French thinker Régis Debray has this grand theory in which he divides the cultural history of the Western humanity into three eons: Logosphere, Graphosphere and Videosphere – which could loosely be interpreted as a “time of writing” (which designates period from the invention of writing to Gutenberg), “time of printing” (which is by and large modernity) and “time of showing” (which is, basically, now). What he is claiming, among many other things, is that our main mode of acquiring information, as well as validating it, has shifted from reading to watching, from books to TV and movies. This, quite obviously, doesn’t spell anything good for books and reading. That is, unless they can adapt and somehow fit into the new modality.
While completely morphing into Debray’s “videosphere” would probably mean that books stop being books and simply become movies (which is also happening to a great degree), there are another ways of skirting the audio-visual medium without having to give up the print. You could, for instance, promote your book in a video – and there you go, you’ve got an extremely fast growing crossover genre of book trailers. Virtually unknown before 2006, HarperCollins now estimates that between 25 and 50 percent of their titlesare promoted by trailers.
While the idea certainly sounds enticing, there is a million ways to go wrong with it. The ease of use of both the tools for making videos as well as distributing them means that it was probably indeed only a question of time when will someone come up with something as heinous as the clip below:
The previous attempt exemplifies all the fears that different people have voiced over the last couple of years about internet killing our culture, making us dumb and causing the universe to freeze over in general – but all is not lost. One only has to have some taste and basic dignity to try a bit more, and the result can be pretty darn good. Instead of reading your own book and then stiching the resulting soundtrack and photos together in iMovie, you can actually ask people in the NY subway to read it, and then resist the temptations to get creative with hideous violet-background-fade-in-and-out effect. And the result looks a lot better:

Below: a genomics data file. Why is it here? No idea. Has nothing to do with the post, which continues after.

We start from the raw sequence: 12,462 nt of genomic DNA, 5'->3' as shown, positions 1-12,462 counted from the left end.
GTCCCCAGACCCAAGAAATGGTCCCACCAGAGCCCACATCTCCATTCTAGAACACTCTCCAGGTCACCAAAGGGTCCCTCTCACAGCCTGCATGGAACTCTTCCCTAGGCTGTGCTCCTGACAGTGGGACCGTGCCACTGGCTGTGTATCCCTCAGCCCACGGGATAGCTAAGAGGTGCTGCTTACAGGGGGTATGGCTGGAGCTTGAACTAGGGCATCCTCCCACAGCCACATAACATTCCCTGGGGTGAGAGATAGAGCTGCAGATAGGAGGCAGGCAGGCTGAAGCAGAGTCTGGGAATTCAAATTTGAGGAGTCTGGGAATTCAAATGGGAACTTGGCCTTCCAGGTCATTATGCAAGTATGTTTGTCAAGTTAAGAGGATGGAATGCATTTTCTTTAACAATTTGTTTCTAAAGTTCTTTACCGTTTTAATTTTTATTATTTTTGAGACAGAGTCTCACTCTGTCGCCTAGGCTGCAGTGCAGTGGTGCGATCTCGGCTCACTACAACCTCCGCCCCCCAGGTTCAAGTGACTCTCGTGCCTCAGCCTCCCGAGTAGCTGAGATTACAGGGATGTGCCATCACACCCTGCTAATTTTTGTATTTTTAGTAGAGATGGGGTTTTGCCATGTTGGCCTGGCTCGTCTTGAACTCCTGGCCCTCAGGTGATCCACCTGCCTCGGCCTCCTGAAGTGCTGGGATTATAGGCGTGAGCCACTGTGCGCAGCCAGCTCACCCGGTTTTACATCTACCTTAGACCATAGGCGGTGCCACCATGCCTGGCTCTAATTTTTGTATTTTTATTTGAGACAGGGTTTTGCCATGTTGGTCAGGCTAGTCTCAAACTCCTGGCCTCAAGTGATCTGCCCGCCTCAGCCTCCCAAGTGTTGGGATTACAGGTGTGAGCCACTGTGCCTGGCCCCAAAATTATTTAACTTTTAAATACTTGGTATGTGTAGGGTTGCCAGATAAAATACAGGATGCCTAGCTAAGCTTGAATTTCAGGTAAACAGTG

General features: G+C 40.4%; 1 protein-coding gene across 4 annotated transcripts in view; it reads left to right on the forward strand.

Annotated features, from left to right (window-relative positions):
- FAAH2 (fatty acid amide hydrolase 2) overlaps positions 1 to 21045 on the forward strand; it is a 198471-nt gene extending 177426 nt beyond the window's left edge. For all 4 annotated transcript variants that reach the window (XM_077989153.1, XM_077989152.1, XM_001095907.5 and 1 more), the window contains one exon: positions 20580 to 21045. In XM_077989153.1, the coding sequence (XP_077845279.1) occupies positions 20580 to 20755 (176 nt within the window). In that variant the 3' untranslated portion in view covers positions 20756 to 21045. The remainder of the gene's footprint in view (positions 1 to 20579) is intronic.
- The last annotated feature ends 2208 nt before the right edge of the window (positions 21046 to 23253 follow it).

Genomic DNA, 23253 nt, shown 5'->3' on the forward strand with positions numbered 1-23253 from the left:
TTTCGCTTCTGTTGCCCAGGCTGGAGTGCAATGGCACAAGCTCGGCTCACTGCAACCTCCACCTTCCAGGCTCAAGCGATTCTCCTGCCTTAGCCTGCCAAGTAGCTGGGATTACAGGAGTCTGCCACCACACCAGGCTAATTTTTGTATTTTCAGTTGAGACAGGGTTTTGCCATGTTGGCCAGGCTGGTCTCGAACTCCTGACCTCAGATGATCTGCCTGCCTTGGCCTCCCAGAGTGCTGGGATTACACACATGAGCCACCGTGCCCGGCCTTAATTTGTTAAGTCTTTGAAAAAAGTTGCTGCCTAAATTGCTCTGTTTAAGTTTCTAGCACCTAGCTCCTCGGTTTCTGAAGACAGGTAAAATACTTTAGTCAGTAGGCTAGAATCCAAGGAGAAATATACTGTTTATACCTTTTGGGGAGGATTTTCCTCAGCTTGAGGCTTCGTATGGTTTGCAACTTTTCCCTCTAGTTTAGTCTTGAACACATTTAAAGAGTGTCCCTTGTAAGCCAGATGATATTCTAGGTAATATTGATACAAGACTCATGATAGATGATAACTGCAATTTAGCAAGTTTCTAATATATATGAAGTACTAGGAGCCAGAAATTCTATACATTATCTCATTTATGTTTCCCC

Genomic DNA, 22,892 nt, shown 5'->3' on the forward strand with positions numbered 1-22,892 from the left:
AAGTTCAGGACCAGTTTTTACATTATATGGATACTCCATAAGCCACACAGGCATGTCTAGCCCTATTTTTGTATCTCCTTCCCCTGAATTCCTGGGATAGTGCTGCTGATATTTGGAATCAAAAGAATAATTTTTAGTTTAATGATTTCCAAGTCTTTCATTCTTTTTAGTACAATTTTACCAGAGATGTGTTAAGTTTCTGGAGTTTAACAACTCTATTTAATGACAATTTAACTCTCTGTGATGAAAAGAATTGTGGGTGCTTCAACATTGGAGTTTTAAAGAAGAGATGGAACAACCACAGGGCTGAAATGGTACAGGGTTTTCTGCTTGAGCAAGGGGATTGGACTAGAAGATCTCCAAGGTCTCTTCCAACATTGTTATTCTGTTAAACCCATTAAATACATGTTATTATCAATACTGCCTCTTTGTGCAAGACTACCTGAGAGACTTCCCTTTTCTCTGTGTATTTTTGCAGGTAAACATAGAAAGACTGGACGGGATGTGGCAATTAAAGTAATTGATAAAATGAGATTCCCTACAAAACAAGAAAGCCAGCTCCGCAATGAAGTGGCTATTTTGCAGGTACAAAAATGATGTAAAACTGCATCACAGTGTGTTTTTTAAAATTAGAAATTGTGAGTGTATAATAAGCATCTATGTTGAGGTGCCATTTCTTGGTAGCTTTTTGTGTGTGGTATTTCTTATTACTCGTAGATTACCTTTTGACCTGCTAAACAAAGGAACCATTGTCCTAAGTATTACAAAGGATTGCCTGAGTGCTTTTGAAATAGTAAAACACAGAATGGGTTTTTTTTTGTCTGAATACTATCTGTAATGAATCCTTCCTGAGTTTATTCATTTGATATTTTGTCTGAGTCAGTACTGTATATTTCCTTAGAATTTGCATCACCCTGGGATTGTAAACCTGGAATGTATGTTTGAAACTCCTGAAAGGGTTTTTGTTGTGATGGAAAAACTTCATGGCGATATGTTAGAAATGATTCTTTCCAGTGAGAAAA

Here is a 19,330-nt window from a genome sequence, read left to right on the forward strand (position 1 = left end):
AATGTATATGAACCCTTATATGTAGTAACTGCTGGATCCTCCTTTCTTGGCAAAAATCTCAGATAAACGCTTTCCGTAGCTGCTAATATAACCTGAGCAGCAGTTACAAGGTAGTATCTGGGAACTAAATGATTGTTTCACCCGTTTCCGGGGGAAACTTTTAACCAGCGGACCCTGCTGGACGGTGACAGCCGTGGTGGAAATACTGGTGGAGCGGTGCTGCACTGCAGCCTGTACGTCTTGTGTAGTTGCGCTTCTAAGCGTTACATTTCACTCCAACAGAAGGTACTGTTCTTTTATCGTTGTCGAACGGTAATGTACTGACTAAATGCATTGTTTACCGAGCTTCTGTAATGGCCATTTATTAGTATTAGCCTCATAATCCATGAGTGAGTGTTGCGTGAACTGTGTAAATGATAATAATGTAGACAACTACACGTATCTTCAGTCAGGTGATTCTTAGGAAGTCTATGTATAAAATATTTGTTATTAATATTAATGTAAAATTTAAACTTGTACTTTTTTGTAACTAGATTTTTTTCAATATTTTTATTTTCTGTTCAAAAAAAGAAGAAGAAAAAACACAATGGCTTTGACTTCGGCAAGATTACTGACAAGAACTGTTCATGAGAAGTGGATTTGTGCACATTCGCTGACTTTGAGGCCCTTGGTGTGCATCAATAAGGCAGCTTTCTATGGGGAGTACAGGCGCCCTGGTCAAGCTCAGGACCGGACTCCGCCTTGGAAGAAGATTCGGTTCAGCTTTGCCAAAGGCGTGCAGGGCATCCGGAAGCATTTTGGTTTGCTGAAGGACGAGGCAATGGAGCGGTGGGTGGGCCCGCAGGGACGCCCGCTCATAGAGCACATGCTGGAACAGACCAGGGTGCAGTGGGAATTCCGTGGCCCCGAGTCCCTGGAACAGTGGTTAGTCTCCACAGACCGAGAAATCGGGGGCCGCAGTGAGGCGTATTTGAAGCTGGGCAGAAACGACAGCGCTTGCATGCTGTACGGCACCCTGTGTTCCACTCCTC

Now, watching someone read a book instead of reading it yourself will probably get old pretty soon. And in many ways, this hardly gives you an idea about the whole book – unless you watch someone reading the whole book, but that’s probably not going to work out too well. So the alternative might be to use the video to try and convey the mood of the book – and if people like it, they will probably want to go and read the book. This is a haunting trailer of “The Kept Man” by Jami Attenberg:
If you happen to have a bigger budget and more of a mainstream book, you may want to go about it in a way that pretty much falls into the Hollywood mold of movie trailers. It is basically still the same approach – reading the beginning of the book – it is simply made to look and sound as if you were not reading a book rather than watching a movie. “The Mystery Guest” by Gregoire Bouillier:
Or, you can disregard the text completely as reading the first few paragraphs with a very dramatic voice might not necessarily be the best way to convey how thrilling or witty the book is. So you may take the same approach what William Bernbach did with TV commercials in 1960s and 70s and instead of talking about the book, talk to the reader. Last two trailers, both by m ss ng p eces are good examples of this kind of a creative approach – “I Was Told There’d Be Cake” by Sloane Crosley and “Blood and Ice” by Robert Masello
Vodpod videos no longer available.
Vodpod videos no longer available.